New Challenges Drive R&D At National Grid

April 2011 Vol. 238 No. 4

Joseph M. Vitelli Jr., National Grid, Hicksville, NY

We all know the traditional drivers for gas operations R&D: 1) aging infrastructure, 2) better leak detection and repair, 3) trenchless technology, and 4) better methods of live inspection and repair. In more recent times, pipeline integrity and damage prevention concerns have been the focus of much innovation and materials research – primarily on plastic pipe. This has been and will continue to be a research goal.

But times are changing and the gas industry must react. Better yet, it must lead into new technology areas. Issues such as climate change and the changing gas supply picture are real and they are here now. National Grid is leading and driving innovation in these areas. National Grid is an international electricity and natural gas company. The company’s core business is the delivery of electricity and natural gas.

Climate Change Is Real
National Grid and others recognize that climate change is real and is most likely due to increased levels of manmade greenhouse gas (United Nations Intergovernmental Panel on Climate Change Reports 1990–2007). At National Grid we focus on climate change from two aspects: 1) how can we reduce our impact on the environment, and 2) how can we best deal with expected climate change effects and impacts to our business and our infrastructure.

Working through the NYSEARCH and Operations Technology Development (OTD) research consortia, the company is funding and driving research and new technology to address these issues.

The company is committed to measuring and reducing our own greenhouse gas (GHG) emissions. For a gas distribution system that commitment translates into reducing methane leakage from our piping network. But how much is actually leaking? Current methodology for calculating leakage is to apply 15-year-old emission factors (leakage per mile of pipe or per service) to the current inventory of pipe and services. But these leakage factors are based on a limited sampling program and do not take into account the improvements made to our systems over the past 15 years. They also don’t account for any leak-repair activities.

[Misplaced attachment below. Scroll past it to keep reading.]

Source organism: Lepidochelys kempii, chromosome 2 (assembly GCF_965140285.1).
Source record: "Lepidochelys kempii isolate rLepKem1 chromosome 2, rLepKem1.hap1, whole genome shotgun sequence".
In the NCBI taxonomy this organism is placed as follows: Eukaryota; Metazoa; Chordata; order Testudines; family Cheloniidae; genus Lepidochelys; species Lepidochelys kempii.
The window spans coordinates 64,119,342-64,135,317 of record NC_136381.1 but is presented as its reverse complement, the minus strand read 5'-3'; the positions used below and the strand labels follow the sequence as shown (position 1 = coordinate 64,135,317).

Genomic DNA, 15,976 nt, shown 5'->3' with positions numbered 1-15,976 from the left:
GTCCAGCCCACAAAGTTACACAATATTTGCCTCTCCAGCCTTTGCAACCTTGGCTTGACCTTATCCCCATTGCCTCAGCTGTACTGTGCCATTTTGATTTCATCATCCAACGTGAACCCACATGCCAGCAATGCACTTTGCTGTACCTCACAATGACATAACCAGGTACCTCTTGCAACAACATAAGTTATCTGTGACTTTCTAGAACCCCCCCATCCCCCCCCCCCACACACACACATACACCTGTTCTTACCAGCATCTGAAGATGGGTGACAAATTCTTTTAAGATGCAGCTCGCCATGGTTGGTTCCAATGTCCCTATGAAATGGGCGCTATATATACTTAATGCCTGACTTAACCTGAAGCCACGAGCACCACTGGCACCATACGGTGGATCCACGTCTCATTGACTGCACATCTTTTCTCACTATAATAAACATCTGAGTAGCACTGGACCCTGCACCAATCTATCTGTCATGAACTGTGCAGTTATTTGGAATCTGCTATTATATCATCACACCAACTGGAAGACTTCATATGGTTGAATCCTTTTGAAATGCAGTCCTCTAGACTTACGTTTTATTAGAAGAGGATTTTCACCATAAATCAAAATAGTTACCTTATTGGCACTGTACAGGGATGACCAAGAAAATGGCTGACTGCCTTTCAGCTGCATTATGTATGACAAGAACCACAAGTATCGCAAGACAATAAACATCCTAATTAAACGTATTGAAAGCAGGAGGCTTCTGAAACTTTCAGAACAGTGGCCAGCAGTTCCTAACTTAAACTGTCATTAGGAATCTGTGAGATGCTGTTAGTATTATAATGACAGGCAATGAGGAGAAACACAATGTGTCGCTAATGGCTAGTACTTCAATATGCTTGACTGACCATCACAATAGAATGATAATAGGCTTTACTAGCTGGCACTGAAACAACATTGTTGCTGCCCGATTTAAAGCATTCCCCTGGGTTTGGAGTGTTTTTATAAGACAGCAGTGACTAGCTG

Working with OTD, a collaborative research organization representing gas utilities throughout North America, National Grid and others are updating the emission factors to more accurately represent the current state of our systems.

Plastic pipe manufacturing and joining techniques have vastly improved since these factors were developed, and the bulk of new piping added to distribution systems is plastic. The company believes that our plastic pipe network is not contributing as much to our carbon footprint as the factors may suggest, so the first phase of this research focuses on developing more accurate emission factors for plastic pipe. Future phases will look at other pipe materials such as cast iron and unprotected steel. Although we are removing these materials from our system we still want to produce a more accurate annual inventory.

Through NYSEARCH, the North American research organization administered by the Northeast Gas Association, the company is looking at improvements to live gas tapping operations to reduce the amount of blowing gas. In addition to reducing our impact to the environment, these improvements can eliminate the need for workers to don fresh air breathing apparatus while performing these operations.